In 1968 Pope Paul VI established a Global Peace Day. A New Year’s Day on which the Pope gives a speech “reflecting the signs of our times.” Wednesday August 9th, the Vatican put out an announcement about the speech the pope will give at next year’s Peace Day, coming up on January 1st, just four months from now. The theme the pope will zero in on is “Artificial Intelligence and Peace.”
The Holy Father’s concern is “that a logic of violence and discrimination does not take root in the production and use of” artificial intelligence. And, Pope Francis says, artificial intelligence’s rapid advance, calls for “ethical reflection.”
The Pope is not alone in his concern about artificial intelligence. In March, Elon Musk said, ‘Mark my words — A.I. is far more dangerous than nukes.” And Musk knows his artificial intelligence. Musk’s Tesla cars use artificial intelligence for autopilot. Musk’s SpaceX uses artificial intelligence to optimize the performance of its upcoming 100-passenger spaceship, the Starship. And Musk has founded his own artificial intelligence company, xAI.
Meanwhile, the New York Times reported on May 30, two months ago, that, “Leaders from OpenAI, Google DeepMind, Anthropic and other A.I. labs warn that future systems could be as deadly as pandemics and nuclear weapons.”
What are these AI founding fathers talking about? Among other things, they’re concerned about Artificial Intelligence’s weaponization.
Last Friday, in the Ukraine war, where military innovation is happening at the fastest pace on the planet, an autonomous speed boat capable of zipping along at 50 miles an hour, traveling 500 miles, and carrying a thousand pounds of explosives without a human captain raced into Russia’s biggest port, the Black Sea port of Novorossiysk, the home port of Russia’s Black Sea fleet, and slammed into the 360-foot long amphibious landing ship Olenogorsky Gornya with 100 Russian servicemen aboard. The self-driving suicide boat rendered the landing ship useless, flooding one of its compartments and temporarily closing down the port.
Said Russian TV personality Sergey Mardan, the “attack by Ukrainian marine drones on Novorossiysk is simply a quantum leap in the geography of the conflict.”
But this was just a preview of the future uses of artificial intelligence to kill. Russia, says the New York Times, has been testing autonomous tank-like vehicles. The U.S. Defense Department is experimenting with AI-piloted F-16 fighter jets that can fly in autonomous swarms. And, says the New York Times, the Air Force has a hush-hush program called “Next Generation Air Dominance,” under which 200 piloted planes will fly at the center of a swarm of roughly 1,000 drones.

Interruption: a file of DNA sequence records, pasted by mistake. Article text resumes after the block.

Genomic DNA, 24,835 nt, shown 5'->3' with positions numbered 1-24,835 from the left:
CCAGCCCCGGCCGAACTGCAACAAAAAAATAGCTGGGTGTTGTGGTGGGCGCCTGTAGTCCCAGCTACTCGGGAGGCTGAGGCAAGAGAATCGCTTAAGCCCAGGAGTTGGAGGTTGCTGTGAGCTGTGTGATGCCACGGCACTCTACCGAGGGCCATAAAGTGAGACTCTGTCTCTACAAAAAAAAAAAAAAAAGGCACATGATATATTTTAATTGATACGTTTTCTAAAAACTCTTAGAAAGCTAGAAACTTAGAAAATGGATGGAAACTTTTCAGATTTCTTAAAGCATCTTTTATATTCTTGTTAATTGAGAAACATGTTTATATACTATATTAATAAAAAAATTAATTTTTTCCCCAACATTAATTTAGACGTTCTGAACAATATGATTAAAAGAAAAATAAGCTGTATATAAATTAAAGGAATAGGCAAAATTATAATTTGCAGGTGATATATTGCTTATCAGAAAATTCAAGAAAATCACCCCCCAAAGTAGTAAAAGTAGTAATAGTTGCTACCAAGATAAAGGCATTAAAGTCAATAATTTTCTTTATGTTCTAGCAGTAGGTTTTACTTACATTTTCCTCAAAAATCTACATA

Meanwhile Russia is working on “electronic warfare systems that can target drone operators”, then take them out with artillery shells. Beyond that, says Douglas Shaw, senior advisor at the Nuclear Threat Initiative, “I can easily imagine a future in which drones outnumber people in the armed forces.” James Johnson of the University of Aberdeen, in his book AI and the Bomb, writes that we are risking war “turbo-charged by AI-enabled bots, deepfakes, and false-flag operations.”
Even worse would come if the autonomous AIs we train to kill our enemies turn against us. But the scariest part would be allowing artificial intelligence to decide when to launch nuclear weapons.
Let me get personal for a second. I write books about history and science. Pinning down the facts in each paragraph is often a research challenge. I use artificial intelligence engines from Google and Microsoft to help me dig down for the details. But these Artificial Intelligences are seldom up to the task.
Instead, they make up what they apparently think I want to hear. And when I ask them for the research papers and books from which they pulled their information, they make up highly convincing quotes from works with highly convincing titles by authors with highly convincing credentials. They even give me exact page numbers.
But when I fact check, the books don’t exist. The authors often don’t exist either. And the quotes aren’t quotes from any human who has ever lived.
So what’s the value of using Bard, ChatGPT, and Bing’s AI at all? They let me put my questions in plain English. And that reassures me. They give me a sense of control over the chaos of everything that’s ever been written. They are fun to use. They get me dreaming of how they’ll be able to help out when they are perfected. And, most important, the AIs’ phony baloney often gives me search terms I can use to do real research.
In other words, AIs get things wrong. They are famous for concocting fantasies that the experts call hallucinations. But an AI having hallucinations and possessing control of nuclear warheads could end humanity.
Concludes Eric Schmidt, the former Google chairman who served as chairman of the Defense Innovation Board for four years. “The industry isn’t stupid here, and you are already seeing efforts to self-regulate” so that disasters don’t happen.
But the Pope is onto something.
Howard Bloom of the Howard Bloom Institute has been called the Einstein, Newton, and Freud of the 21st century by Britain’s Channel 4 TV. One of his seven books–Global Brain—was the subject of a symposium thrown by the Office of the Secretary of Defense including representatives from the State Department, the Energy Department, DARPA, IBM, and MIT. His work has been published in The Washington Post, The Wall Street Journal, Wired, Psychology Today, and the Scientific American. He does news commentary at 1:06 am Eastern Time every Wednesday night on 545 radio stations on Coast to Coast AM. For more, see http://howardbloom.institute.